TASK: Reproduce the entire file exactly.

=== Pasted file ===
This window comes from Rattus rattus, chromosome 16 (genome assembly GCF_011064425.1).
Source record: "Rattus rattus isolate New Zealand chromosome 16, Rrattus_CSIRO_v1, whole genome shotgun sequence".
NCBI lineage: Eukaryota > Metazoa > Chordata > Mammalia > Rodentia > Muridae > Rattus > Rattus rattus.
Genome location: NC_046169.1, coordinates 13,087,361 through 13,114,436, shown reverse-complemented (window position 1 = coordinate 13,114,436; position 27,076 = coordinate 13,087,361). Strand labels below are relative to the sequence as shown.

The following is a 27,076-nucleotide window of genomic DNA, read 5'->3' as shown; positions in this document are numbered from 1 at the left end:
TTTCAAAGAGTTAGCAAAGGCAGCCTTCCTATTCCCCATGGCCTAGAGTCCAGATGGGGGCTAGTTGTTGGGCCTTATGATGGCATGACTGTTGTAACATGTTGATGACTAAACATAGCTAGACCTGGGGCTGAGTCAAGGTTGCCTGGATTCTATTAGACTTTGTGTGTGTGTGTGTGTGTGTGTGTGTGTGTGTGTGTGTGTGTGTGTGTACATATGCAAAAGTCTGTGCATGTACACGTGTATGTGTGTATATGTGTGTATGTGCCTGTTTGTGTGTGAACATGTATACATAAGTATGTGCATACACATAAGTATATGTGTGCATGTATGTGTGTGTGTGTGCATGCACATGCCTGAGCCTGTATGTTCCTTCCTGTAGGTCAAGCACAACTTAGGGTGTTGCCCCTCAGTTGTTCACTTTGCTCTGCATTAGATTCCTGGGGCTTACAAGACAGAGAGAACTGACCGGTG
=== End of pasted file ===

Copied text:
This window comes from Rattus rattus, chromosome 16 (genome assembly GCF_011064425.1).
Source record: "Rattus rattus isolate New Zealand chromosome 16, Rrattus_CSIRO_v1, whole genome shotgun sequence".
NCBI lineage: Eukaryota > Metazoa > Chordata > Mammalia > Rodentia > Muridae > Rattus > Rattus rattus.
Genome location: NC_046169.1, coordinates 13,087,361 through 13,114,436, shown reverse-complemented (window position 1 = coordinate 13,114,436; position 27,076 = coordinate 13,087,361). Strand labels below are relative to the sequence as shown.

The following is a 27,076-nucleotide window of genomic DNA, read 5'->3' as shown; positions in this document are numbered from 1 at the left end:
TTTCAAAGAGTTAGCAAAGGCAGCCTTCCTATTCCCCATGGCCTAGAGTCCAGATGGGGGCTAGTTGTTGGGCCTTATGATGGCATGACTGTTGTAACATGTTGATGACTAAACATAGCTAGACCTGGGGCTGAGTCAAGGTTGCCTGGATTCTATTAGACTTTGTGTGTGTGTGTGTGTGTGTGTGTGTGTGTGTGTGTGTGTGTGTGTGTACATATGCAAAAGTCTGTGCATGTACACGTGTATGTGTGTATATGTGTGTATGTGCCTGTTTGTGTGTGAACATGTATACATAAGTATGTGCATACACATAAGTATATGTGTGCATGTATGTGTGTGTGTGTGCATGCACATGCCTGAGCCTGTATGTTCCTTCCTGTAGGTCAAGCACAACTTAGGGTGTTGCCCCTCAGTTGTTCACTTTGCTCTGCATTAGATTCCTGGGGCTTACAAGACAGAGAGAACTGACCGGTG